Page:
To understand the implications of the asymmetrical temperature response of energy demand under future climate conditions, we use climate projection data extracted from five Global Circulation Models over a base (or reference) period (2001–2020), near future period (2021–2040), and far future period (2081–2099) (“Methods”). Specifically, we leverage the daily June, July, August temperatures over the two time periods, using the RCP8.5 (Representative Concentration Pathway) climate scenario33, representing global temperature changes corresponding with high future greenhouse gas emissions. Similar to the observational analysis, we calculate the daily temperature anomalies in each climate model space separately that represent the daily deviation of (dry and wet-bulb) temperature in future periods with respect to corresponding daily mean values estimated over the reference period (see “Methods” for more details). For this illustration propose, we then formulate three models of future electricity use for each utility based on the corresponding quantile regression results of the observed temperature response of daily peak load at the 10th , 50th, and 90th percentiles. We refer to these as the 10th , 50th, and 90th percentile models, used to project the respective peak daily electricity load in response to future temperature anomaly. The corresponding distributions of the daily peak loads along with the temperature anomalies for the considered two future periods are shown in Fig. 3. We reiterate that our aim here is to demonstrate the implications of the asymmetrical temperature response of the climate sensitive portion of demand and not to build a high-fidelity demand prediction model which would require information about technological and demographic changes. Our analysis results underscores the importance of considering this asymmetrical response behavior that will likely improve the accuracy of electricity demand forecasts.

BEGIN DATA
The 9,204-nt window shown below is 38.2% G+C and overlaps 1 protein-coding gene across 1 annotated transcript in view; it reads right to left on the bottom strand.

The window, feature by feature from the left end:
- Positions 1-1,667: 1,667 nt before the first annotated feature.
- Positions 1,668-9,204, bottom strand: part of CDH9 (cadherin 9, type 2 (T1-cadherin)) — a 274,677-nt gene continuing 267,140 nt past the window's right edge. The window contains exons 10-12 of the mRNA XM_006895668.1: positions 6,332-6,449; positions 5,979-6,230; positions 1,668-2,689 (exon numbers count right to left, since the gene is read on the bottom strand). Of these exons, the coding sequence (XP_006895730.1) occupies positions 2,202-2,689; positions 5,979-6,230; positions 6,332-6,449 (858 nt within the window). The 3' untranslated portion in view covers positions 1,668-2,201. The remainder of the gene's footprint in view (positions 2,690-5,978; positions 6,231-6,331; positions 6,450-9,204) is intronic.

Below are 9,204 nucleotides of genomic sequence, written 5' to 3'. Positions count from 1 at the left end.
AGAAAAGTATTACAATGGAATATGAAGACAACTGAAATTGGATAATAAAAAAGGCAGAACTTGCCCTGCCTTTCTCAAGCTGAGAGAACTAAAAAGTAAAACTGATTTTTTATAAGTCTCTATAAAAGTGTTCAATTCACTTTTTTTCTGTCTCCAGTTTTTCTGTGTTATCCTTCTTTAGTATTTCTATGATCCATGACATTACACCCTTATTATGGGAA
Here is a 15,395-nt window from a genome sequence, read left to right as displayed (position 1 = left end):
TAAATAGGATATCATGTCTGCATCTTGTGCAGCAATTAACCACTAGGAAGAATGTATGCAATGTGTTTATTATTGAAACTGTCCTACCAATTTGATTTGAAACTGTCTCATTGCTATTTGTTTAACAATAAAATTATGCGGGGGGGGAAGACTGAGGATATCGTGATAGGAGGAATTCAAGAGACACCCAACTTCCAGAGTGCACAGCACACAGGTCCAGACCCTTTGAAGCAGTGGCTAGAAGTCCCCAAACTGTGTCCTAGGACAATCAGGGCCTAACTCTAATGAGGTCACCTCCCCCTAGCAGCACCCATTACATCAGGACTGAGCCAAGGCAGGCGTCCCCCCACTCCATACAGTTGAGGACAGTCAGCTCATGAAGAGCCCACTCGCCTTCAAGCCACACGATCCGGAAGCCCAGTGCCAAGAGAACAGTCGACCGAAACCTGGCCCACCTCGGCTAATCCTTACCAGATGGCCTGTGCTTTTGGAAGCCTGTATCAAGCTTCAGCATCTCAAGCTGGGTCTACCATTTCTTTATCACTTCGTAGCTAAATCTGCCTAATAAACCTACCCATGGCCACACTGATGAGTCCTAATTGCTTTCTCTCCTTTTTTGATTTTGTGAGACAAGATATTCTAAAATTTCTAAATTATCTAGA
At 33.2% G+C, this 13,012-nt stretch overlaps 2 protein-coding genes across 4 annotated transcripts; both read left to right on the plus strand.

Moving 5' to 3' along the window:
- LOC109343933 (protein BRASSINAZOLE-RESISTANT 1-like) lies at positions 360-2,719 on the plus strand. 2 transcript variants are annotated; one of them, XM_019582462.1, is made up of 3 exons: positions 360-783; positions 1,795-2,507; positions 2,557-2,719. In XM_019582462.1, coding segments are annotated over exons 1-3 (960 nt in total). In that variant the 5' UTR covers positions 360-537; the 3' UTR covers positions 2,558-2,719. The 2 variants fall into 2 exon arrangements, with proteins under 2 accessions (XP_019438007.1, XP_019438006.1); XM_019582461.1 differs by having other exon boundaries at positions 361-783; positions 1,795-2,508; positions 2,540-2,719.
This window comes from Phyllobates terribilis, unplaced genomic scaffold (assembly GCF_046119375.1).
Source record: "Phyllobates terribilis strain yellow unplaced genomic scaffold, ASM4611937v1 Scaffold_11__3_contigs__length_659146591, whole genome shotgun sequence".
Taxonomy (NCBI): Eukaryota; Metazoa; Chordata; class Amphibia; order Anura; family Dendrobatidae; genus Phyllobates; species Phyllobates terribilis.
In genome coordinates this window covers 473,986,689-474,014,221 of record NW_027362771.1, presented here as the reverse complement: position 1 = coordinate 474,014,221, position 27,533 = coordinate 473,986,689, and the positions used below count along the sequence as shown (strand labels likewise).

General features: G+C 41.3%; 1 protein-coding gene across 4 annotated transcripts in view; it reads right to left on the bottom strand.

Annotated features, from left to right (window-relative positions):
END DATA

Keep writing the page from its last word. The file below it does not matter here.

Figure 3
figure 3

Illustrating the asymmetrical temperature response of electricity demand under future climate change scenarios. The distributions of wet-bulb (W) temperature anomalies are shown for the three utility service areas in ac. The distribution of base period (2001–2020) peak loads (shaded yellow) and projections of near future period (2021–2040) (af) and far future period (2081–2099) (gl) peak loads (shaded red) under RCP8.5 for the three utilities of LADWP, PGE, and SDGE are shown. Vertical dotted lines in df, jl show how the median value of the 50th percentile model would fall relative to the median values of the 10th percentile and 90th percentile models. For example, in d, 88% of the daily peak load predicted by the 90th percentile model exceeds the median value predicted by the 50th percentile model during the base period, representing a 35% increase. Figure was created in in R (v.3.2.1;

Table 1 Mean and standard deviation of projected daily peak load values (MW) estimated for near and far futures for each region of study and at 0.1, 0.5, and 0.9 quantiles.

Comparing the distributions of the daily peak loads for the 50th and 90th percentile models in each period helps determine how frequently the 50th percentile model will underestimate the 90th percentile of the climate-sensitive portion of the load. Results indicate a significant gap between the 50th and 90th percentile daily peak load in all periods under study. Specifically, high-intensity daily peak load is underestimated across all periods (i.e., baseline, near future and far future) by 37–38%, 37–39%, and 43–44% in the respective utilities when using a median-based rather than 90th percentile model (Fig. 3). The summary statistics of the daily peak load (in MW)—corresponding to the 0.1, 0.5, and 0.9 quantile models—in response to wet-bulb temperature (W) anomalies for each time period and in each utility region are shown in Table 1.

The difference between the estimated daily peak load during present and near future periods, as well as the difference between present and far future periods increases as higher quantilies are considered (see Table 1). For example, in the LADWP region, the difference between the present and near future daily peak loads increases from 201 MW in the 0.5 quantile to 238 MW in the 0.9 quantile, an increase of 18%. In other words, the discrepancy in projected increase between the 0.5 and 0.9 quantile model could range from 18% (LADWP) to 40% (SDGE). This pattern appears across both (near- and far-future) time periods, demonstrating that disregarding the asymmetry in temperature response of demand will lead to underestimating the climate-sensitive portion of the upper extremes of demand, regardless of the future planning horizon. This also holds for the results associated with dry-bulb (T) temperature anomalies as shown in Supplementary Table 1.

Figure 3d also indicates that approximately 88% (87%) of daily peak load values projected by the 90th percentile model in LADWP are greater than the median of the 50th percentile model over the base (near future) periods. These underestimation values for the PGE and SDGE are in the order of 87% (88%) and 93% (93%) respectively (Fig. 3e, f). These results remain remarkably consistent if evaluating temperature anomalies using alternative formulations i.e., based on the dry-bulb (T) temperature anomalies (see Supplementary Figure S4).